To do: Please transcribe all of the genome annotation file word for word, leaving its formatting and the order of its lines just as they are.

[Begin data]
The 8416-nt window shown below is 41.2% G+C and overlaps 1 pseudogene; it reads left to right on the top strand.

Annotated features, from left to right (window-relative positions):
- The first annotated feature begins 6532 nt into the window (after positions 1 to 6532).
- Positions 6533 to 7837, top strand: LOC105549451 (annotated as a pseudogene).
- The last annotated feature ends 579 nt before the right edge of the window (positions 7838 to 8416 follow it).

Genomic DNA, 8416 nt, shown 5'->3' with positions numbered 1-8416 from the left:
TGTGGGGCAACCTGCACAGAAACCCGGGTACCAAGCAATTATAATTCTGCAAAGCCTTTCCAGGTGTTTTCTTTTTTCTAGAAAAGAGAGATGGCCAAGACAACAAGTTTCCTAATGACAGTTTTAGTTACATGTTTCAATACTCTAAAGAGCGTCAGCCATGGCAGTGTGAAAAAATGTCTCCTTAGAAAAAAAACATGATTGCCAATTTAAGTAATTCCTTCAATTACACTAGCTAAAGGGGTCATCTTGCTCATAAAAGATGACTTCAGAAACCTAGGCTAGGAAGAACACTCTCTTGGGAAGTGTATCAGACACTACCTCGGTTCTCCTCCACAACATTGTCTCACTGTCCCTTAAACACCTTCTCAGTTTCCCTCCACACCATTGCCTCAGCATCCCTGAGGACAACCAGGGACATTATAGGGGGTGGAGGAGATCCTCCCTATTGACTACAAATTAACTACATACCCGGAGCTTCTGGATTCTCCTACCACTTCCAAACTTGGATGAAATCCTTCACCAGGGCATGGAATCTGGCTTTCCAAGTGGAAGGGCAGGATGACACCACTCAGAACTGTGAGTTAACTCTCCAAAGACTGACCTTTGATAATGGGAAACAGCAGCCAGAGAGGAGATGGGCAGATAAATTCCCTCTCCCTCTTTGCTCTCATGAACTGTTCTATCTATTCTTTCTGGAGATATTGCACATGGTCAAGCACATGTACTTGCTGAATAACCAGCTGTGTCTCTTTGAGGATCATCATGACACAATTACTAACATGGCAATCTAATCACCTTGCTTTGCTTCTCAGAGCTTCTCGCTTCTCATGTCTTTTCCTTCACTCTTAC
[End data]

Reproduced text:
The 8416-nt window shown below is 41.2% G+C and overlaps 1 pseudogene; it reads left to right on the top strand.

Annotated features, from left to right (window-relative positions):
- The first annotated feature begins 6532 nt into the window (after positions 1 to 6532).
- Positions 6533 to 7837, top strand: LOC105549451 (annotated as a pseudogene).
- The last annotated feature ends 579 nt before the right edge of the window (positions 7838 to 8416 follow it).

Genomic DNA, 8416 nt, shown 5'->3' with positions numbered 1-8416 from the left:
TGTGGGGCAACCTGCACAGAAACCCGGGTACCAAGCAATTATAATTCTGCAAAGCCTTTCCAGGTGTTTTCTTTTTTCTAGAAAAGAGAGATGGCCAAGACAACAAGTTTCCTAATGACAGTTTTAGTTACATGTTTCAATACTCTAAAGAGCGTCAGCCATGGCAGTGTGAAAAAATGTCTCCTTAGAAAAAAAACATGATTGCCAATTTAAGTAATTCCTTCAATTACACTAGCTAAAGGGGTCATCTTGCTCATAAAAGATGACTTCAGAAACCTAGGCTAGGAAGAACACTCTCTTGGGAAGTGTATCAGACACTACCTCGGTTCTCCTCCACAACATTGTCTCACTGTCCCTTAAACACCTTCTCAGTTTCCCTCCACACCATTGCCTCAGCATCCCTGAGGACAACCAGGGACATTATAGGGGGTGGAGGAGATCCTCCCTATTGACTACAAATTAACTACATACCCGGAGCTTCTGGATTCTCCTACCACTTCCAAACTTGGATGAAATCCTTCACCAGGGCATGGAATCTGGCTTTCCAAGTGGAAGGGCAGGATGACACCACTCAGAACTGTGAGTTAACTCTCCAAAGACTGACCTTTGATAATGGGAAACAGCAGCCAGAGAGGAGATGGGCAGATAAATTCCCTCTCCCTCTTTGCTCTCATGAACTGTTCTATCTATTCTTTCTGGAGATATTGCACATGGTCAAGCACATGTACTTGCTGAATAACCAGCTGTGTCTCTTTGAGGATCATCATGACACAATTACTAACATGGCAATCTAATCACCTTGCTTTGCTTCTCAGAGCTTCTCGCTTCTCATGTCTTTTCCTTCACTCTTAC